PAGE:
Dear Yossi,

I have never read such a wonderful book about the Israeli-Palestinian conflict. It took me only a few days to finish reading it in Arabic (over 100 A4-pages). I needed to pause and think after reading each paragraph because each and every one taught me various things about which I had never before read, be it Judaism, a sequence of events or an aspect of history.

The book drew my attention to so many topics and piqued my curiosity to the point that I found myself googling them in order to attain a full picture. I couldn’t simply read without probing deep into a lot of topics mentioned in the book.

I was amazed by the way you explained the conflict from a pragmatic perspective for the sake of reaching out to the other side. Each one has his own narrative but whilst reading the book I could see the similarities and the differences clearly. I believe that we must acknowledge the differences between both sides on multiple different levels; the cultural, the social, the religious and the way people on both sides perceive the conflict.

The book demonstrated to me the real paradox of this conflict: the day you celebrate is the day the other side mourns. Your Independence Day is their Nakba’s Memorial Day. I could sense much of the complexity embedded in this conflict in reading this book. It also made me understand how sympathy can transcend a person’s identity. You, Yossi, present a genuine approach in reaching out to the other, seeking love and peace.

I don’t think that reading this book will be easy for Palestinians nor will it be easy for Israelis. There are so many differences between the two sides but this doesn’t mean that there is nothing in common. Acknowledging the differences and similarities is the real starting point for reconciliation.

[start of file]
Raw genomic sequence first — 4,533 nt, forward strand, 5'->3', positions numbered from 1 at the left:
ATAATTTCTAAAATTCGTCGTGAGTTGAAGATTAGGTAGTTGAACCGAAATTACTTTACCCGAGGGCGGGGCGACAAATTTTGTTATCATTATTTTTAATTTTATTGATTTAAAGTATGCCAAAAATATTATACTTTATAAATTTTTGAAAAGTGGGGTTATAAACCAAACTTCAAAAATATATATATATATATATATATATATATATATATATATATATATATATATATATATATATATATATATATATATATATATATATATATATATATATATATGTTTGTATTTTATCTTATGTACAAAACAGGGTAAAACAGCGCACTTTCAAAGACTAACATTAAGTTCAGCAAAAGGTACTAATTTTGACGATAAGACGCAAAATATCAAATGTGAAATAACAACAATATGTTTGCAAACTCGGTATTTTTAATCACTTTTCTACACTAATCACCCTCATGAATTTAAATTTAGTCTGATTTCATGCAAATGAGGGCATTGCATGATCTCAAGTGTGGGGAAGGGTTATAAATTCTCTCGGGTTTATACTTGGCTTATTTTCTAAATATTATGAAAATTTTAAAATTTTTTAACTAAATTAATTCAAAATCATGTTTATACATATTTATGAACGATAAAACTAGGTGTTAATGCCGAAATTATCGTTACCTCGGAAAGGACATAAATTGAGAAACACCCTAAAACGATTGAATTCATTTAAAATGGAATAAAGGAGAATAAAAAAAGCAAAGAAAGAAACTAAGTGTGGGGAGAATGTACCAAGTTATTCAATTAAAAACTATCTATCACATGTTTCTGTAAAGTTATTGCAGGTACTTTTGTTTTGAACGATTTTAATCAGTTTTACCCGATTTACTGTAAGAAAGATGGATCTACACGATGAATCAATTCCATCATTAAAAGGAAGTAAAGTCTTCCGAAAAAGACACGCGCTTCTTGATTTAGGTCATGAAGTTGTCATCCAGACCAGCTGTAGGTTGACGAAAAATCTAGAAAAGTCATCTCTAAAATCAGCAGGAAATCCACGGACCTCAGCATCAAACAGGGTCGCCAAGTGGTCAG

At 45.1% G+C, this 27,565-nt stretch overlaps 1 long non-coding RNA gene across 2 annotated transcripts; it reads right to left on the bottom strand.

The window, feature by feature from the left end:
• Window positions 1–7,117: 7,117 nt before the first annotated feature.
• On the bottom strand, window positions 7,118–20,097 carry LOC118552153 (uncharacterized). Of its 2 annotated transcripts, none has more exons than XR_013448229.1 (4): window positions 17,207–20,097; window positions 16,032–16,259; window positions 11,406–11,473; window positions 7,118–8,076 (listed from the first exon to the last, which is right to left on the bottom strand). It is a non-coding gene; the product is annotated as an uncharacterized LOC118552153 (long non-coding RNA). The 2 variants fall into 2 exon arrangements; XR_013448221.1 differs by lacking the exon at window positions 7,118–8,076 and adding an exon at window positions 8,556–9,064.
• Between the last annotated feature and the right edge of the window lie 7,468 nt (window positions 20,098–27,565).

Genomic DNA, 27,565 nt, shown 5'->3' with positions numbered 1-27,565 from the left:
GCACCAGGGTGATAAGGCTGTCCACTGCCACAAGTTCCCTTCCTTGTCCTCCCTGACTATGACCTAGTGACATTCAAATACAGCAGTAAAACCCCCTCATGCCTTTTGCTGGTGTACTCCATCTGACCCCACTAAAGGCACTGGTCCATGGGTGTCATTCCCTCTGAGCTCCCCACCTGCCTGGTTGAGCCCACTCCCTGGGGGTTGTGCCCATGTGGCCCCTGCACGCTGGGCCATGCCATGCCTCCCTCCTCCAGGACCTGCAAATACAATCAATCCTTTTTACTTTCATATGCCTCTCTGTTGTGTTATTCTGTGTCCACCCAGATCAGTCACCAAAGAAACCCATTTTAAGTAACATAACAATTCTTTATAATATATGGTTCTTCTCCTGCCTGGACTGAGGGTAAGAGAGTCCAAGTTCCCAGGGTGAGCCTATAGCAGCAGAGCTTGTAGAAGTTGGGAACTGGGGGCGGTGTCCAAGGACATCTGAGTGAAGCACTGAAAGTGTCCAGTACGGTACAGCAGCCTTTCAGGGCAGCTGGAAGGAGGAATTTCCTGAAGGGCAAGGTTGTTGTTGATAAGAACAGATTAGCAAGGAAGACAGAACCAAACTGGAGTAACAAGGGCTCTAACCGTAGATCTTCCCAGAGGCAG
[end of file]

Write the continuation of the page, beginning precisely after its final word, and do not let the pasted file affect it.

I believe that finding a solution requires us to understand that both sides want to resolve this conflict. Both sides want a peaceful, dignified and secure life.

My personal experience over the past ten years in the field of coexistence and interfaith-dialogue, as well as being involved with multiple international organizations, taught me a lot about this conflict. However, my visits to the Middle East in 2014 and 2018 made me understand the complexities even more. I was bashed by the Palestinian side because of my work in the field of interfaith. I was also bashed by the Israeli side for understanding the Palestinian narrative. I was subjected to anti-Semitism coming from Arab youngsters in Jerusalem when they saw me walking with my religious/Orthodox Jewish friend after midnight, thinking I was Jewish.

And last but not least, we must understand that Israel’s security is closely intertwined with the stability of the Palestinians’ lives. I don’t think there will be security for Israel nor peace for all if there is no independent Palestinian state. The Palestinians must obtain their freedom and dignity, and this is strongly connected with establishing a Palestinian State.

Thank you,

Abdelillah from Morocco